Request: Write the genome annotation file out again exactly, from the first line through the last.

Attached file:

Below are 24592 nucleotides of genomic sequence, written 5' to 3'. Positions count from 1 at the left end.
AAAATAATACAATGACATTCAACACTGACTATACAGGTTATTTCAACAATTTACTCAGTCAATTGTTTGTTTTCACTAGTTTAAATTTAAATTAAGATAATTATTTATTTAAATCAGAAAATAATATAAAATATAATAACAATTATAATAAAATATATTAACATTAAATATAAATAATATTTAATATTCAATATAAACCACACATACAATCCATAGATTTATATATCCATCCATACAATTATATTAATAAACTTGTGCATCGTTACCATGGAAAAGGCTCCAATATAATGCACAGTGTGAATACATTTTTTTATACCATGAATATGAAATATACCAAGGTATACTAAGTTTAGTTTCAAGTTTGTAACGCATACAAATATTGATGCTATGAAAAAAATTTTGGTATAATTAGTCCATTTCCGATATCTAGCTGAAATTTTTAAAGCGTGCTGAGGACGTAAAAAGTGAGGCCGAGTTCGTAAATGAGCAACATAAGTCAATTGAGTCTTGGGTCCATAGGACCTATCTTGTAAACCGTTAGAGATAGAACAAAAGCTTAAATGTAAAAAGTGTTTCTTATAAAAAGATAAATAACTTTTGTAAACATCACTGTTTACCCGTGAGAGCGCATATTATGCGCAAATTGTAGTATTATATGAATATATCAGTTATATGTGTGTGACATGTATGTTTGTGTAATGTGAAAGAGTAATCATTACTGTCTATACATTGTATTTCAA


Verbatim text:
Below are 24592 nucleotides of genomic sequence, written 5' to 3'. Positions count from 1 at the left end.
AAAATAATACAATGACATTCAACACTGACTATACAGGTTATTTCAACAATTTACTCAGTCAATTGTTTGTTTTCACTAGTTTAAATTTAAATTAAGATAATTATTTATTTAAATCAGAAAATAATATAAAATATAATAACAATTATAATAAAATATATTAACATTAAATATAAATAATATTTAATATTCAATATAAACCACACATACAATCCATAGATTTATATATCCATCCATACAATTATATTAATAAACTTGTGCATCGTTACCATGGAAAAGGCTCCAATATAATGCACAGTGTGAATACATTTTTTTATACCATGAATATGAAATATACCAAGGTATACTAAGTTTAGTTTCAAGTTTGTAACGCATACAAATATTGATGCTATGAAAAAAATTTTGGTATAATTAGTCCATTTCCGATATCTAGCTGAAATTTTTAAAGCGTGCTGAGGACGTAAAAAGTGAGGCCGAGTTCGTAAATGAGCAACATAAGTCAATTGAGTCTTGGGTCCATAGGACCTATCTTGTAAACCGTTAGAGATAGAACAAAAGCTTAAATGTAAAAAGTGTTTCTTATAAAAAGATAAATAACTTTTGTAAACATCACTGTTTACCCGTGAGAGCGCATATTATGCGCAAATTGTAGTATTATATGAATATATCAGTTATATGTGTGTGACATGTATGTTTGTGTAATGTGAAAGAGTAATCATTACTGTCTATACATTGTATTTCAA